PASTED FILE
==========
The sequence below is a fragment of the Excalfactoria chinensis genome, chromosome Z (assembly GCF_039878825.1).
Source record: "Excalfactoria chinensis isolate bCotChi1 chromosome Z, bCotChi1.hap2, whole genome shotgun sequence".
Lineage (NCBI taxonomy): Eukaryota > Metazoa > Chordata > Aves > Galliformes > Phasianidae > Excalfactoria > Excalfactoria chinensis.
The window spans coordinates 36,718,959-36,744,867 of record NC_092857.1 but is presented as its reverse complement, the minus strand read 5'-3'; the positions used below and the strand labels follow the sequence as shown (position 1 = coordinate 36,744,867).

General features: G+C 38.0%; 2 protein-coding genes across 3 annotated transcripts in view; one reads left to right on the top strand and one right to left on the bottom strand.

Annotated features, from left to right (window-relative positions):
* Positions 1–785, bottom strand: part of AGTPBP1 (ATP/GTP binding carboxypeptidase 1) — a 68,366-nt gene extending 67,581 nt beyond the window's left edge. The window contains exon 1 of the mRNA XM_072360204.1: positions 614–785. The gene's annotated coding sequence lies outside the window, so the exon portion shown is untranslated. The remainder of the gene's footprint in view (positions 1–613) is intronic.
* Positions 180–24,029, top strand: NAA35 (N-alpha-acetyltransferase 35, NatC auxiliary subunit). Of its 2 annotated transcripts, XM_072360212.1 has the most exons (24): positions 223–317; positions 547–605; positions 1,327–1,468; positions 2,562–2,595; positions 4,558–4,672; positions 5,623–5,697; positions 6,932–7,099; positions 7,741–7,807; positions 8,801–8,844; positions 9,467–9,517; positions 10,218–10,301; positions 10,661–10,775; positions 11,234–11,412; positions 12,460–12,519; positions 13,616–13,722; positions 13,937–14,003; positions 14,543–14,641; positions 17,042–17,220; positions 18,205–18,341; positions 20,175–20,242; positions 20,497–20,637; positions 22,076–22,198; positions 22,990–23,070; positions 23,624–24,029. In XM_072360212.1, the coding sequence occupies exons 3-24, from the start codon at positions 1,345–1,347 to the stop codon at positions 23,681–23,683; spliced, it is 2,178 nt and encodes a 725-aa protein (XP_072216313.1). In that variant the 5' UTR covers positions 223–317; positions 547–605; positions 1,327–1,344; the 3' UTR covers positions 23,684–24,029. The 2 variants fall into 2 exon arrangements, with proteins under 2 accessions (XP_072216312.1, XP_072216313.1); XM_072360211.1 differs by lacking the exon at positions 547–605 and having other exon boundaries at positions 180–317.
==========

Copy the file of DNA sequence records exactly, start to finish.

The sequence below is a fragment of the Excalfactoria chinensis genome, chromosome Z (assembly GCF_039878825.1).
Source record: "Excalfactoria chinensis isolate bCotChi1 chromosome Z, bCotChi1.hap2, whole genome shotgun sequence".
Lineage (NCBI taxonomy): Eukaryota > Metazoa > Chordata > Aves > Galliformes > Phasianidae > Excalfactoria > Excalfactoria chinensis.
The window spans coordinates 36,718,959-36,744,867 of record NC_092857.1 but is presented as its reverse complement, the minus strand read 5'-3'; the positions used below and the strand labels follow the sequence as shown (position 1 = coordinate 36,744,867).

General features: G+C 38.0%; 2 protein-coding genes across 3 annotated transcripts in view; one reads left to right on the top strand and one right to left on the bottom strand.

Annotated features, from left to right (window-relative positions):
* Positions 1–785, bottom strand: part of AGTPBP1 (ATP/GTP binding carboxypeptidase 1) — a 68,366-nt gene extending 67,581 nt beyond the window's left edge. The window contains exon 1 of the mRNA XM_072360204.1: positions 614–785. The gene's annotated coding sequence lies outside the window, so the exon portion shown is untranslated. The remainder of the gene's footprint in view (positions 1–613) is intronic.
* Positions 180–24,029, top strand: NAA35 (N-alpha-acetyltransferase 35, NatC auxiliary subunit). Of its 2 annotated transcripts, XM_072360212.1 has the most exons (24): positions 223–317; positions 547–605; positions 1,327–1,468; positions 2,562–2,595; positions 4,558–4,672; positions 5,623–5,697; positions 6,932–7,099; positions 7,741–7,807; positions 8,801–8,844; positions 9,467–9,517; positions 10,218–10,301; positions 10,661–10,775; positions 11,234–11,412; positions 12,460–12,519; positions 13,616–13,722; positions 13,937–14,003; positions 14,543–14,641; positions 17,042–17,220; positions 18,205–18,341; positions 20,175–20,242; positions 20,497–20,637; positions 22,076–22,198; positions 22,990–23,070; positions 23,624–24,029. In XM_072360212.1, the coding sequence occupies exons 3-24, from the start codon at positions 1,345–1,347 to the stop codon at positions 23,681–23,683; spliced, it is 2,178 nt and encodes a 725-aa protein (XP_072216313.1). In that variant the 5' UTR covers positions 223–317; positions 547–605; positions 1,327–1,344; the 3' UTR covers positions 23,684–24,029. The 2 variants fall into 2 exon arrangements, with proteins under 2 accessions (XP_072216312.1, XP_072216313.1); XM_072360211.1 differs by lacking the exon at positions 547–605 and having other exon boundaries at positions 180–317.